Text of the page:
Pastor Rodney Zedicher ~ Ephraim Church of the Bible ~ www.ephraimbible.org

February 6, 2011 Posted by | occasional, podcast | , , , , , , , | Leave a comment

Disciple-Making Disciples; How Did Jesus Teach?

http://www.ephraimbible.org/Sermons/20110116_how_did_jesus_teach.mp3

01/16 What did Jesus teach – about the Scriptures? (how did Jesus teach?)

We’ve been looking at Jesus’ final command to his followers before he left the planet, with a view to how we can carry it out.

Matthew 28:18 And Jesus came and said to them, “All authority in heaven and on earth has been given to me. 19 Go therefore and make disciples of all nations, baptizing them in the name of the Father and of the Son and of the Holy Spirit, 20 teaching them to observe all that I have commanded you. And behold, I am with you always, to the end of the age.”

Jesus commanded that we all be disciple-making disciples of him. We are to pass on information, character and passion that results in a transformed life. We are to have content, character and conviction that is contagious to those around us. We’ve been looking at what that means. We’ve looked a little at what some of the content is. We looked at what Jesus taught us about God. We examined some of the things Jesus told us about his Father. We looked at what Jesus taught us about himself. And we looked at what Jesus had to say about the Holy Spirit. If we are going to be followers of Jesus, we must embrace everything he taught. If we are going to make disciples of all nations, we need to know what to teach them about God.

All Disciples are called to Teach

But we also need to know how to teach. If the primary method of disciple-making is teaching, and if we are all called to be disciple-making disciples, then we all need to be equipped by Jesus to teach. I want you to feel the weight of this. I come over to you this morning during the last song and lean over and whisper in your ear ‘I’m feeling really sick and I need to leave. Will you teach God’s people this morning?’ What are you feeling? What’s going through your head? Now some of you might be secretly thinking ‘oh, I wish that would happen! I would love to have the opportunity to get up in front…’ Those of you who think that way – you scare me. You’re probably the ones I would not ask – for that very reason. Most of you however, would probably be thinking ‘I’m not feeling too well either. Where’s the nearest exit?’. That may not be a very plausible illustration. So lets get more down to earth.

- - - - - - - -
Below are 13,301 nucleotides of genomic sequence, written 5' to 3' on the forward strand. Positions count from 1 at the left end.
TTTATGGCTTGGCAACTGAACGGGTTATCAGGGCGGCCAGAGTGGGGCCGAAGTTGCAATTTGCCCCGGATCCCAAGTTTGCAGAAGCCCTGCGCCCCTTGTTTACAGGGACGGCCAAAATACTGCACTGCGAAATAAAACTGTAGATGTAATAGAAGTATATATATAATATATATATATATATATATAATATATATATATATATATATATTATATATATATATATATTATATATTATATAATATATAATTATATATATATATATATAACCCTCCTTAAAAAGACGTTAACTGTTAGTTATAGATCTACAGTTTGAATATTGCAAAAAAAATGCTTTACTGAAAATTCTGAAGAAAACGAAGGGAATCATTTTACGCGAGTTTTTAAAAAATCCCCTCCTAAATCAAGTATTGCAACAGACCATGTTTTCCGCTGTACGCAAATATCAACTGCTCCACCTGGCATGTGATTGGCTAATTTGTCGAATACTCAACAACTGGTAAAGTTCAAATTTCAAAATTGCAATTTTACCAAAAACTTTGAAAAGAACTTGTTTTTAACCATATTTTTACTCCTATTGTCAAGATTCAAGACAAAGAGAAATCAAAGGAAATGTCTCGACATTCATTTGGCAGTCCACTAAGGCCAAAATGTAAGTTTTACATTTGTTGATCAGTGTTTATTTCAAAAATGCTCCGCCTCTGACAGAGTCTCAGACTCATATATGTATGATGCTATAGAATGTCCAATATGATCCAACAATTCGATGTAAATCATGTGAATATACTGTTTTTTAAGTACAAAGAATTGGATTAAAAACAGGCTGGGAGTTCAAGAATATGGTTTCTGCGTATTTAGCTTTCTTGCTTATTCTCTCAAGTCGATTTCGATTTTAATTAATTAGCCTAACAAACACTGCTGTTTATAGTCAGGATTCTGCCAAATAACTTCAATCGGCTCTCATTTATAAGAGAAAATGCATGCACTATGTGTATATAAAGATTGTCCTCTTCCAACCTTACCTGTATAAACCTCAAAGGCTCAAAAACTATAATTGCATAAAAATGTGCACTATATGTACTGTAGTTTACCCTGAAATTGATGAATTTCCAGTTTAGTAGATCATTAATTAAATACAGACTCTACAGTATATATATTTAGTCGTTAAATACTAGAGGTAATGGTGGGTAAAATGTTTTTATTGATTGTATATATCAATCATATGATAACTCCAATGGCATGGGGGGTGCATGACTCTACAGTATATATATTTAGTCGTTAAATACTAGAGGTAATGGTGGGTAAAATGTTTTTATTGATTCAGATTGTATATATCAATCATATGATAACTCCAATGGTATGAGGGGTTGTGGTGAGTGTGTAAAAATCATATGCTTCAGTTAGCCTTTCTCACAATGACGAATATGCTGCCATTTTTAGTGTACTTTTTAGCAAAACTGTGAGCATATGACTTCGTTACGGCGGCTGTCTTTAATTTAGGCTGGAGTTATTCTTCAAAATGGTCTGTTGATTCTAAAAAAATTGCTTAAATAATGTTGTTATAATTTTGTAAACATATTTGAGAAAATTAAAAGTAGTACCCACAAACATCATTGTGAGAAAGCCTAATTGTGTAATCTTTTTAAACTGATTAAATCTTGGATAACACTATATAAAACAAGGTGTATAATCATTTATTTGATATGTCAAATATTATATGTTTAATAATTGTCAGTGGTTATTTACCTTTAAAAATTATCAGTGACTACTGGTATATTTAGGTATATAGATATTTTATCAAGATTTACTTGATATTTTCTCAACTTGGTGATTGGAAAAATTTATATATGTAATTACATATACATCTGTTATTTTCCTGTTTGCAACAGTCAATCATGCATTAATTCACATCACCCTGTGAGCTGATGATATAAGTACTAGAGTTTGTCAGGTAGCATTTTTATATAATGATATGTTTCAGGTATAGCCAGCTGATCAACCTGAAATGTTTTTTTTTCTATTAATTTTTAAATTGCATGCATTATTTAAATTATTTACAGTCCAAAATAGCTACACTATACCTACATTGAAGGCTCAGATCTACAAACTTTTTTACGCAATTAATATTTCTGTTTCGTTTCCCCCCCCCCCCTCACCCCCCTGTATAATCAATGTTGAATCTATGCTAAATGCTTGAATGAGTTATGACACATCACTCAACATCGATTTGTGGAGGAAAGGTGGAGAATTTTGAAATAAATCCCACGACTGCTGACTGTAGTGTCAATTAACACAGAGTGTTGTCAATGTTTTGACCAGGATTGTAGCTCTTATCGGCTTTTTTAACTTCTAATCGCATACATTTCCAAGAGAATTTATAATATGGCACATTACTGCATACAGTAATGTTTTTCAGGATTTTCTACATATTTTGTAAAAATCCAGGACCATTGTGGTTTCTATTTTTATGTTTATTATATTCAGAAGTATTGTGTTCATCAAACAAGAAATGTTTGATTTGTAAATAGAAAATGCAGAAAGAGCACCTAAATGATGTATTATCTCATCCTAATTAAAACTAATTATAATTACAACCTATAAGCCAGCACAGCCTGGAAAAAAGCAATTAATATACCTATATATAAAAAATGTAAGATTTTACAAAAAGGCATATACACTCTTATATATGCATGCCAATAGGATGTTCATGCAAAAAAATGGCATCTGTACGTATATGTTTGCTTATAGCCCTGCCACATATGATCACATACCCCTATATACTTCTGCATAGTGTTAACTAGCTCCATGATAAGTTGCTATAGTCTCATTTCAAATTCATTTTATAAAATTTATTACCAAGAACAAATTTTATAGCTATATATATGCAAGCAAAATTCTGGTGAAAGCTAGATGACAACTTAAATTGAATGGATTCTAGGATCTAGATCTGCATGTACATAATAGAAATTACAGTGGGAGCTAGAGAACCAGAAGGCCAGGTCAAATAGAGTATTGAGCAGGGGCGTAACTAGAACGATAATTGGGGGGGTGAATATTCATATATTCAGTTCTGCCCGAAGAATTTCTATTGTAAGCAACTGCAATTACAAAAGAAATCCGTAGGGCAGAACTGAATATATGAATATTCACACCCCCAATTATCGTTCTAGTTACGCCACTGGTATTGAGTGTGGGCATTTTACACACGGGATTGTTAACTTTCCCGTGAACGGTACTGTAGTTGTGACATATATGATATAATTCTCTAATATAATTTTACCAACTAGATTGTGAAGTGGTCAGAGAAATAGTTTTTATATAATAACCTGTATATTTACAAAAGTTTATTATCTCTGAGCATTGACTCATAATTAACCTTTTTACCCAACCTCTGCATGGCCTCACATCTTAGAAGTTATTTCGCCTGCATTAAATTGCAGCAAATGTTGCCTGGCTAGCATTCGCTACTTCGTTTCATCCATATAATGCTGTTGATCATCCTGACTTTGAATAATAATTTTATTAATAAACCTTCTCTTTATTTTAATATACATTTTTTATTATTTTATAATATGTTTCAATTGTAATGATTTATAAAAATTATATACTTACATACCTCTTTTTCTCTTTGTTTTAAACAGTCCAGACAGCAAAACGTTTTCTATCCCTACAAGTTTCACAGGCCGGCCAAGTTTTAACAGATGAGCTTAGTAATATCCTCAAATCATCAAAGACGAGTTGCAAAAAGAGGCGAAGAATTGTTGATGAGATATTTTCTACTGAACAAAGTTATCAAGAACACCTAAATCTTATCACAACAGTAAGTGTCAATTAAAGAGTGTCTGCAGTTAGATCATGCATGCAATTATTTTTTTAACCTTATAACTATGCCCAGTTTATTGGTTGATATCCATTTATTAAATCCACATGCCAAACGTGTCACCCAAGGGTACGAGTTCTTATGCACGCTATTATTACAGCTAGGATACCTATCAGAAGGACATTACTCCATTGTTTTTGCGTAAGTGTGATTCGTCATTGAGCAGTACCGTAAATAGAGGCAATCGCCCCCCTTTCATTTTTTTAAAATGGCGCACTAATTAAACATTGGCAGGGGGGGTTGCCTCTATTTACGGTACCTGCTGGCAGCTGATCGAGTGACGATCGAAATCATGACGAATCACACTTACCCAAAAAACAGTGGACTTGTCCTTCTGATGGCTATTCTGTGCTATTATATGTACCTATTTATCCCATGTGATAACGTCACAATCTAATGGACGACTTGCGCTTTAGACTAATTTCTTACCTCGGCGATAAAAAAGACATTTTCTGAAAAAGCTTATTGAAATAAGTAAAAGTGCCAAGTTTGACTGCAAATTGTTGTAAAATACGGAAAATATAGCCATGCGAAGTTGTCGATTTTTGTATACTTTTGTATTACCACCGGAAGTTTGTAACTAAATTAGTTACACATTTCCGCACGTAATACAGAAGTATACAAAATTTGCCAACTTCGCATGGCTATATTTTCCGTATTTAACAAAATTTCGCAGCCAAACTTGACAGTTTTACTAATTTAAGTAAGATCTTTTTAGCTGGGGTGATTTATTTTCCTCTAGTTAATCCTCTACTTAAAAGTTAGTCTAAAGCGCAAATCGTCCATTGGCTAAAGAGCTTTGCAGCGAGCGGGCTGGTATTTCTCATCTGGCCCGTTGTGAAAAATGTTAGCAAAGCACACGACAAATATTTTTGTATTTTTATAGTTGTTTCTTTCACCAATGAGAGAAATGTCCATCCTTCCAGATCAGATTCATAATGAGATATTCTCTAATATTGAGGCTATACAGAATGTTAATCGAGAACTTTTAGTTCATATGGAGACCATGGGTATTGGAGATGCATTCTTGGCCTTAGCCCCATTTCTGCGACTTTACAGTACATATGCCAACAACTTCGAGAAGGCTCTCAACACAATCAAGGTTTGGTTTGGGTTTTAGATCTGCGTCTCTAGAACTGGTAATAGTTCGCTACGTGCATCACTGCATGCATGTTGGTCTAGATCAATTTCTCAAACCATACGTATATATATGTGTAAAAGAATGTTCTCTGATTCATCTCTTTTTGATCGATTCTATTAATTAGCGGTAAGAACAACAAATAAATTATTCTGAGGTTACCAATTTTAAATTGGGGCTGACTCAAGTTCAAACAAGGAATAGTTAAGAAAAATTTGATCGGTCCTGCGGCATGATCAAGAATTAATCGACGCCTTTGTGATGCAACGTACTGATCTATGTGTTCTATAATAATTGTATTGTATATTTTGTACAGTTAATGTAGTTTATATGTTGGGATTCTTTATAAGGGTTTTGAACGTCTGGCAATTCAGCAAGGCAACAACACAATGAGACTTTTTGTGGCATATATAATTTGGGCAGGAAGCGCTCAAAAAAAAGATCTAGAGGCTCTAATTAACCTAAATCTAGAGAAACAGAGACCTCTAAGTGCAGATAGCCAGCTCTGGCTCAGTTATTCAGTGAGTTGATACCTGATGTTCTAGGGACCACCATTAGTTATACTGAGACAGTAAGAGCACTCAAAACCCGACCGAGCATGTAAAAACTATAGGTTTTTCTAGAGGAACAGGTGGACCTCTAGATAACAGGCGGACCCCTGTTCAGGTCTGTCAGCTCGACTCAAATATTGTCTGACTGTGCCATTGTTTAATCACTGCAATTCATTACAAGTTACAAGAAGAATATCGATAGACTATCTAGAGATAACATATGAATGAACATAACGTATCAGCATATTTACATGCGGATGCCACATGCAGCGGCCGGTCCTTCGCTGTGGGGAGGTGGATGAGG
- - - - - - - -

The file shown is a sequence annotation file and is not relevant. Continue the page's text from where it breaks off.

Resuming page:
*A member of a religious organization comes to your door wanting to indoctrinate you with their religious beliefs. How do you talk to them?

*A co-worker has been observing your character for the last 10 years and they come to you and say ‘okay, you’ve earned the right to speak. Tell me about this Jesus stuff’. Where do you start?

*A friend from church is facing some painful circumstances and they call you and ask ‘why is God letting this happen in my life?’ What do you say?

*Or one of your kids comes to you and says ‘Dad, I’ve been talking to some of my friends at school. How can we be so sure that what we believe is right?’. How do you instruct them?

Those are all real examples that I have faced personally, and I expect that you could add to the list of daily opportunities we are all given to teach and to make disciples. In Colossians 3:16, we are instructed to:

Colossians 3:16 Let the word of Christ dwell in you richly, teaching and admonishing one another in all wisdom, singing psalms and hymns and spiritual songs, with thankfulness in your hearts to God.

Whether we have a specific role that requires teaching or not, we are all called to teach one another. I take the time to say this, because I don’t want anyone tuning out at this point saying ‘this is about teaching and I’m not a teacher so it doesn’t apply to me.’ Every follower of Jesus is to be a disciple-making disciple, and teaching is essential to the disciple-making process.

How Did Jesus Teach?

So this morning I want to look at how Jesus taught. My focus today is not on the content of what Jesus taught, but his method of teaching. Now we might be tempted to look at Jesus’ use of parables and stories, object lessons and illustrations, probing questions and in your face rebuke and confrontation, and that might be helpful and instructive, but I want to go even deeper than method. I want to try to get behind how he taught. I want to try to get inside his head and his heart and see how he thought that motivated how he taught. Or to ask it another way, what was the foundation of his teaching?

Scripture the final authority in personal moral decisions

To give us some help seeing what was foundational to his life and teaching, we’ll start with his private conversation with the devil at the outset of his public ministry. Turn in your bibles with me to Matthew.

Matthew 4:1 Then Jesus was led up by the Spirit into the wilderness to be tempted by the devil. 2 And after fasting forty days and forty nights, he was hungry. 3 And the tempter came and said to him, “If you are the Son of God, command these stones to become loaves of bread.” 4 But he answered, “It is written, “‘Man shall not live by bread alone, but by every word that comes from the mouth of God.”’ 5 Then the devil took him to the holy city and set him on the pinnacle of the temple 6 and said to him, “If you are the Son of God, throw yourself down, for it is written, “He will command his angels concerning you,’ and “‘On their hands they will bear you up, lest you strike your foot against a stone.”’ 7 Jesus said to him, “Again it is written, ‘You shall not put the Lord your God to the test.”’ 8 Again, the devil took him to a very high mountain and showed him all the kingdoms of the world and their glory. 9 And he said to him, “All these I will give you, if you will fall down and worship me.” 10 Then Jesus said to him, “Be gone, Satan! For it is written, “‘You shall worship the Lord your God and him only shall you serve.”’ 11 Then the devil left him, and behold, angels came and were ministering to him.